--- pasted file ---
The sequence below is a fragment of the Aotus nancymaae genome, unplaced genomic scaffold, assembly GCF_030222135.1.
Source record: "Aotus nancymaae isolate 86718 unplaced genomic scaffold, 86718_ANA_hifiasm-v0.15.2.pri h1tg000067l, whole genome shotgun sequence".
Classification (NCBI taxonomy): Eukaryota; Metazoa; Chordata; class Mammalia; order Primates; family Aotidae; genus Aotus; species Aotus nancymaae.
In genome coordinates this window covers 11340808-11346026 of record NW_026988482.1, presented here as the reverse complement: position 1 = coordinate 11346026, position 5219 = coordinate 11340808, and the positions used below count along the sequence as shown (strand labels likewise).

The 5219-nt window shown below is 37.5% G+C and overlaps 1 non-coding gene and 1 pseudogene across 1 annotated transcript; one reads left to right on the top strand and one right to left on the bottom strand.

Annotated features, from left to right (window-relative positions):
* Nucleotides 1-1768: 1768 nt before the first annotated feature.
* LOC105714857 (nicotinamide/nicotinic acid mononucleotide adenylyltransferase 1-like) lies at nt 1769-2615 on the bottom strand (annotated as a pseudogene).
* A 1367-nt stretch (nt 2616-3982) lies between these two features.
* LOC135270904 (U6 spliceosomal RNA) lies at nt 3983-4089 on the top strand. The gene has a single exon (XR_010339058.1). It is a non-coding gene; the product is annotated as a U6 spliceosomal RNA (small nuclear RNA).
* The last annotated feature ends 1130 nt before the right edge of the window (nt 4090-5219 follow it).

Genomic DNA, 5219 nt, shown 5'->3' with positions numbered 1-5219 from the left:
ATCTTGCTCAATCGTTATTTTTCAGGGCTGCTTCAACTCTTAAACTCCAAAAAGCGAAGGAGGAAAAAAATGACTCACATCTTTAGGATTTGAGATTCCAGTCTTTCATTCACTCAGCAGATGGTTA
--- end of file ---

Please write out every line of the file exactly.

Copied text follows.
The sequence below is a fragment of the Aotus nancymaae genome, unplaced genomic scaffold, assembly GCF_030222135.1.
Source record: "Aotus nancymaae isolate 86718 unplaced genomic scaffold, 86718_ANA_hifiasm-v0.15.2.pri h1tg000067l, whole genome shotgun sequence".
Classification (NCBI taxonomy): Eukaryota; Metazoa; Chordata; class Mammalia; order Primates; family Aotidae; genus Aotus; species Aotus nancymaae.
In genome coordinates this window covers 11340808-11346026 of record NW_026988482.1, presented here as the reverse complement: position 1 = coordinate 11346026, position 5219 = coordinate 11340808, and the positions used below count along the sequence as shown (strand labels likewise).

The 5219-nt window shown below is 37.5% G+C and overlaps 1 non-coding gene and 1 pseudogene across 1 annotated transcript; one reads left to right on the top strand and one right to left on the bottom strand.

Annotated features, from left to right (window-relative positions):
* Nucleotides 1-1768: 1768 nt before the first annotated feature.
* LOC105714857 (nicotinamide/nicotinic acid mononucleotide adenylyltransferase 1-like) lies at nt 1769-2615 on the bottom strand (annotated as a pseudogene).
* A 1367-nt stretch (nt 2616-3982) lies between these two features.
* LOC135270904 (U6 spliceosomal RNA) lies at nt 3983-4089 on the top strand. The gene has a single exon (XR_010339058.1). It is a non-coding gene; the product is annotated as a U6 spliceosomal RNA (small nuclear RNA).
* The last annotated feature ends 1130 nt before the right edge of the window (nt 4090-5219 follow it).

Genomic DNA, 5219 nt, shown 5'->3' with positions numbered 1-5219 from the left:
ATCTTGCTCAATCGTTATTTTTCAGGGCTGCTTCAACTCTTAAACTCCAAAAAGCGAAGGAGGAAAAAAATGACTCACATCTTTAGGATTTGAGATTCCAGTCTTTCATTCACTCAGCAGATGGTTA